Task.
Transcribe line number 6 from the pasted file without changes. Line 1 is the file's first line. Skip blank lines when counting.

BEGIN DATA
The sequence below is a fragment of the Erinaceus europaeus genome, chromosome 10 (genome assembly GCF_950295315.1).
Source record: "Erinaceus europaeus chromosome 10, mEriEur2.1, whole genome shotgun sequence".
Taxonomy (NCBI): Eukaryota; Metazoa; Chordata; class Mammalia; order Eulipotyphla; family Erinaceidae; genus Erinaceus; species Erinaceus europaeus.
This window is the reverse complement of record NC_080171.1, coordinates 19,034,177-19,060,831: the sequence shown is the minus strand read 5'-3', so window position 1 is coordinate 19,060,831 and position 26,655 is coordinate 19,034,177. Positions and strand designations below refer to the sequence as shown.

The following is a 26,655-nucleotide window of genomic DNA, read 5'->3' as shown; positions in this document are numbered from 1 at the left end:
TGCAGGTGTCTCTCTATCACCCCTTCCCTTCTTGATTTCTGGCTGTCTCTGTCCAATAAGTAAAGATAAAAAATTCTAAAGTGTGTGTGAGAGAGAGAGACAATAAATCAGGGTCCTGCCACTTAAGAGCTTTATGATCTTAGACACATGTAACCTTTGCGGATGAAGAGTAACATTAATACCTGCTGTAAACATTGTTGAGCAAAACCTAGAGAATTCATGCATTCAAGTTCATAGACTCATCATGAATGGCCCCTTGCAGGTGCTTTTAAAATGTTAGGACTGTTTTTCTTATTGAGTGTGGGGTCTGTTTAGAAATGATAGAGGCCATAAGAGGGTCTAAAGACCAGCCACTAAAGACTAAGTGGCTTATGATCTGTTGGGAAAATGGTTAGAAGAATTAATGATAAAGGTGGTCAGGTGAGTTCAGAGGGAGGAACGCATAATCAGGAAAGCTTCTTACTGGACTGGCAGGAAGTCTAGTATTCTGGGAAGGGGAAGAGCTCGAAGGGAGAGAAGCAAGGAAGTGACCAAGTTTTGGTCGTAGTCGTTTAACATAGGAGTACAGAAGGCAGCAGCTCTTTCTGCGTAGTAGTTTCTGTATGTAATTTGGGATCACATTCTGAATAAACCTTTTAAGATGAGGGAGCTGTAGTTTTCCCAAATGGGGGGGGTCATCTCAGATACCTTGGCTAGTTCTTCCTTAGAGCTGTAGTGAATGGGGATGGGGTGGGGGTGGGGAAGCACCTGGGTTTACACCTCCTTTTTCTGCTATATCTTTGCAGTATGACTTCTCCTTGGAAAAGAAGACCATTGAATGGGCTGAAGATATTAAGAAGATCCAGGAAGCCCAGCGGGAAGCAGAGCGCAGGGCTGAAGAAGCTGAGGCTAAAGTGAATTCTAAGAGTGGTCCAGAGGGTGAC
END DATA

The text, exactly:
TGCAGGTGTCTCTCTATCACCCCTTCCCTTCTTGATTTCTGGCTGTCTCTGTCCAATAAGTAAAGATAAAAAATTCTAAAGTGTGTGTGAGAGAGAGAGACAATAAATCAGGGTCCTGCCACTTAAGAGCTTTATGATCTTAGACACATGTAACCTTTGCGGATGAAGAGTAACATTAATACCTGCTGTAAACATTGTTGAGCAAAACCTAGAGAATTCATGCATTCAAGTTCATAGACTCATCATGAATGGCCCCTTGCAGGTGCTTTTAAAATGTTAGGACTGTTTTTCTTATTGAGTGTGGGGTCTGTTTAGAAATGATAGAGGCCATAAGAGGGTCTAAAGACCAGCCACTAAAGACTAAGTGGCTTATGATCTGTTGGGAAAATGGTTAGAAGAATTAATGATAAAGGTGGTCAGGTGAGTTCAGAGGGAGGAACGCATAATCAGGAAAGCTTCTTACTGGACTGGCAGGAAGTCTAGTATTCTGGGAAGGGGAAGAGCTCGAAGGGAGAGAAGCAAGGAAGTGACCAAGTTTTGGTCGTAGTCGTTTAACATAGGAGTACAGAAGGCAGCAGCTCTTTCTGCGTAGTAGTTTCTGTATGTAATTTGGGATCACATTCTGAATAAACCTTTTAAGATGAGGGAGCTGTAGTTTTCCCAAATGGGGGGGGTCATCTCAGATACCTTGGCTAGTTCTTCCTTAGAGCTGTAGTGAATGGGGATGGGGTGGGGGTGGGGAAGCACCTGGGTTTACACCTCCTTTTTCTGCTATATCTTTGCAGTATGACTTCTCCTTGGAAAAGAAGACCATTGAATGGGCTGAAGATATTAAGAAGATCCAGGAAGCCCAGCGGGAAGCAGAGCGCAGGGCTGAAGAAGCTGAGGCTAAAGTGAATTCTAAGAGTGGTCCAGAGGGTGAC